For years, Boston Red Sox fans could put up with the “Manny being Manny” silliness of Manny Ramirez for one simple reason.

The guy could hit,

So if Ramirez missed a game (or games) for unspecified reasons, or made one of his celebrated defensive lapses, Red Sox fans might cringe but knew Boston needed Ramirez’s bat in the lineup, especially in the postseason.

This brings us to Pablo Sandoval, 29, the loveable Panda. He is jovial, a real character who can also play well in the clutch, evidenced by his playoff numbers for the three-time World Series champion San Francisco Giants (.344 batting average, six homers and 20 RBI in 39 games).

So who cares if Sandoval is a little chubby?

Apparently we do, and for good reason.

So far the most celebrated photo of spring training is Sandoval following through on a throw, his jersey inched up, and his impressive belly drooping over his workout shorts.

“Not pretty” does not begin to describe it.

It only got uglier after Sandoval spoke to the media.

Question: “Do you have anything to prove?”

Sandoval: “I don’t got nothing to prove.” (Before we pounce on the Panda’s English, remember it is his second language).

Question: “Was last year a disappointment?”

“It’s not a disappointment. It’s baseball. … You’re going to have some ups and downs.”

Ups and downs?

Sandoval, signed to a five-year, $95 million contract by Boston, began his Red Sox career by hitting .245 with an OPS (on-base percentage plus slugging percentage) of .658 – ranking him 131st out of 142 qualified major leaguers.

Defensively, Sandoval was just as bad according to the defensive metrics. Fangraphs ranked him the worst third baseman in baseball and 139th worst fielder out of 142.

The good people at Fangraphs deemed Sandoval’s year “the worst season of any major leaguer” in 2015.

But hey, that’s baseball.

Later, Sandoval reversed his explanation: “I’m going to show fans and my teammates that I can be a better defensive player, offensive player, to win games.”

He could have showed that by arriving in better shape.

Being a physical specimen is not the be-all and end-all of baseball production. The New York Yankees, for example have a wonderful athlete named Jacoby Ellsbury, who is injury-prone and posted a .257 batting average/.663 OPS last year. And his contract extends a year farther than Sandoval’s (into 2020).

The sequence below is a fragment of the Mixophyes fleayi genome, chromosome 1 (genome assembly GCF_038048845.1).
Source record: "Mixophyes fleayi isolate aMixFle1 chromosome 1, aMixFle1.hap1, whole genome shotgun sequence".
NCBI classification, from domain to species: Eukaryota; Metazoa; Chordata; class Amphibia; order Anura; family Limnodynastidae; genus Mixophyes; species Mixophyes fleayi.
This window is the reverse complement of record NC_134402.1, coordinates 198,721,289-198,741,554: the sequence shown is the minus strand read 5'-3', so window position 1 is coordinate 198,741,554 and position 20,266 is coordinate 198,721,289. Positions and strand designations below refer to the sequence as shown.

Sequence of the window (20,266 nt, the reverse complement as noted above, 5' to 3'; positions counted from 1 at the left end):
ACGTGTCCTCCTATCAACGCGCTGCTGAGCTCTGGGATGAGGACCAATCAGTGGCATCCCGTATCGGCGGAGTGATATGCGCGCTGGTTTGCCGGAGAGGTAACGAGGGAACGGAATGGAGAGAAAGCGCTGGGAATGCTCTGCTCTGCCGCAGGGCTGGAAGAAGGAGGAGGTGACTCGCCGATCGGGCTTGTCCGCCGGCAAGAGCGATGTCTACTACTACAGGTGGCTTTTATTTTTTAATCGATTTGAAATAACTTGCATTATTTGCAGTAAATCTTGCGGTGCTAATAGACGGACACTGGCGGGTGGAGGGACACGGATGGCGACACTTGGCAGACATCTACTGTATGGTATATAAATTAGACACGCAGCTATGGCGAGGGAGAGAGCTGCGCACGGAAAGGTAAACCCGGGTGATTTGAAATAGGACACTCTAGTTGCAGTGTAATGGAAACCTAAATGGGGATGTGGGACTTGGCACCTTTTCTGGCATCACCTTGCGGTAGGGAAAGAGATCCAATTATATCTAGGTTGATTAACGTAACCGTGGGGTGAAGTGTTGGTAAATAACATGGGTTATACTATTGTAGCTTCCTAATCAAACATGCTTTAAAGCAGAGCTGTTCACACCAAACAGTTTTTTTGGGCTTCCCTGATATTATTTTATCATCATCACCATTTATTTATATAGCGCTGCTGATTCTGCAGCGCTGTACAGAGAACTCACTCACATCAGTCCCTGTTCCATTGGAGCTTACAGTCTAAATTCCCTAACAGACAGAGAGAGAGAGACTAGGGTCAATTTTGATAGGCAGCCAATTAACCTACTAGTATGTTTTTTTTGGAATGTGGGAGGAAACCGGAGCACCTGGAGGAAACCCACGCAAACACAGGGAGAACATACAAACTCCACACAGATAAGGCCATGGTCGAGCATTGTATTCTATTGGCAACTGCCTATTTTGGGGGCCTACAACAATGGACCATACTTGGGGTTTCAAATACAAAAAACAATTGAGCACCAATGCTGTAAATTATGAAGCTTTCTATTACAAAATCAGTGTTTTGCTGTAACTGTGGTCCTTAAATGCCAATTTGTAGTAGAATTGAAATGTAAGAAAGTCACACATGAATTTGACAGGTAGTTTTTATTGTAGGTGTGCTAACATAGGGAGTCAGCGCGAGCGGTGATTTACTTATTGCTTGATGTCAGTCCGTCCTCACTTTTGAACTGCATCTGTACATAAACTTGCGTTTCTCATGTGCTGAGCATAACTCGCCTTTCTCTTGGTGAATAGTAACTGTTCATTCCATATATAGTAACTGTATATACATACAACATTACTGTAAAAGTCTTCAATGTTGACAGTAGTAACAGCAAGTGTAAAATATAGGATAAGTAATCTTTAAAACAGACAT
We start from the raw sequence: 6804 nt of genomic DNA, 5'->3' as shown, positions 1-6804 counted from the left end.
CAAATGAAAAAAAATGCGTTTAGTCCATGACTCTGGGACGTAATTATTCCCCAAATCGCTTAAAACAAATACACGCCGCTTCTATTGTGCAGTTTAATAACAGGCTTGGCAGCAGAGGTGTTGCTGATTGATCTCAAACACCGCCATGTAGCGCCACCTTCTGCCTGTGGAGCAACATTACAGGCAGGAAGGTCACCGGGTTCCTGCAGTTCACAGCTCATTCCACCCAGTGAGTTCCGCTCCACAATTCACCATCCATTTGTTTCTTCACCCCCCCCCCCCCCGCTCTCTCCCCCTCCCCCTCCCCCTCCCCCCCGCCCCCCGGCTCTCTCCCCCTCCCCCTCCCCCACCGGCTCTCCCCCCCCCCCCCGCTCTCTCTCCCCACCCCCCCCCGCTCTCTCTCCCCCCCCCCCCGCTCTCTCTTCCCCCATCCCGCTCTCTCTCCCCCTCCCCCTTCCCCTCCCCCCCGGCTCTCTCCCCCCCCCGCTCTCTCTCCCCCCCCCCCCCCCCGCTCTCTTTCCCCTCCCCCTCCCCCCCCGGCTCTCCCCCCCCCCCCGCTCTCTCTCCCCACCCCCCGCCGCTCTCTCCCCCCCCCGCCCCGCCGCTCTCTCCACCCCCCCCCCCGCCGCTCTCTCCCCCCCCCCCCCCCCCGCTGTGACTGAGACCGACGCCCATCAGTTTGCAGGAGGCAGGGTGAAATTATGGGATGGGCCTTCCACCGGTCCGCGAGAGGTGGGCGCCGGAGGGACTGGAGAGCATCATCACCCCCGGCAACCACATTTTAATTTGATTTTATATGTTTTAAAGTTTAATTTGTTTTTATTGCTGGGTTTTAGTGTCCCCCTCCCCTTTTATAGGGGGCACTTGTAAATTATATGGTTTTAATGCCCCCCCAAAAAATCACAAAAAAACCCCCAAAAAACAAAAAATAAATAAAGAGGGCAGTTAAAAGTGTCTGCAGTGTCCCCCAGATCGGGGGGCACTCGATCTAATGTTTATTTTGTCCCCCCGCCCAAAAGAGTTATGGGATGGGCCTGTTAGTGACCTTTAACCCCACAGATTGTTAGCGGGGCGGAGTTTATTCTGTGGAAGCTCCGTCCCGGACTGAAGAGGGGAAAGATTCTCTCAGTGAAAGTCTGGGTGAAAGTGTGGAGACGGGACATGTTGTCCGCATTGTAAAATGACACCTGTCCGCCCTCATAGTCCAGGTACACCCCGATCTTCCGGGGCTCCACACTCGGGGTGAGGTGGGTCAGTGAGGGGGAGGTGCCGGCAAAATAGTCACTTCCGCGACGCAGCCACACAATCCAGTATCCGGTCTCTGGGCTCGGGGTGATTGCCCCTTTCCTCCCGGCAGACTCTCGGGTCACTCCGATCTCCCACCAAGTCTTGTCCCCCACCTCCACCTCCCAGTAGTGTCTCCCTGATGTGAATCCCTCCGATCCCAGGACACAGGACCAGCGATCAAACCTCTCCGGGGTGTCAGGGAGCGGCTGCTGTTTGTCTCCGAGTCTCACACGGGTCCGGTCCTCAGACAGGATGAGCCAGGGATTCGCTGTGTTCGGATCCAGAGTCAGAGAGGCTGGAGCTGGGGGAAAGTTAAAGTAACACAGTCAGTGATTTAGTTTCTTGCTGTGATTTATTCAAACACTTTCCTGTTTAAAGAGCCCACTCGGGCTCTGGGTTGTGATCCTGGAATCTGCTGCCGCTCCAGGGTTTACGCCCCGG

So we can make fun of other bloated contracts. But what are the Red Sox going to do with their bloated third baseman?

We’re told Sandoval has always been able to play heavy – and that’s true, but the argument is weakening. We’ve also been told that his fat content is down by 6 percent. (OK, if they say so.)

But what the Red Sox and Sandoval have not answered is how he plans to reverse a troubling downward trend in his performance.

Sandoval’s best season was 2009: .330/.943. His 2011 was very good, too: .315/.909.

But since 2011, his offensive numbers have consistently declined each season. His .245/.658 was more maddening when the switch-hitting Sandoval could no longer hit right-handed, batting .049/.142 until he gave up and batted only from the left side.

Defensively, Sandoval has always been nimble for a man his size. But he faltered badly last year. Using the popular defensive metric UZR, Sandoval rated as a minus 16.9. The next-lowest third baseman, Brett Lawrie, was a minus 10.3 and the highest was a plus 11.8 from Adrian Beltre – a player the Red Sox passed on re-signing in 2010 (just saying).

Bottom line: Sandoval is getting worse.

We are told Sandoval’s big belly has nothing to do with this. Maybe when Sandoval was young and gifted, he could compensate for the extra weight. But he turns 30 this summer. The years and pounds are catching up to him.

Fans are naturally upset about Sandoval’s fat contract and skinny production. But there’s more to the resentment. The Red Sox are always trying to market themselves as a team that cares.

Sandoval showed up for spring training said he has nothing to prove and looked like he could care less. What are fans to think?

Manny Ramirez never seemed to care, either.

But he was in shape. And as infuriating as he could be, Ramirez was one of the game’s best hitters, not the one of the worst.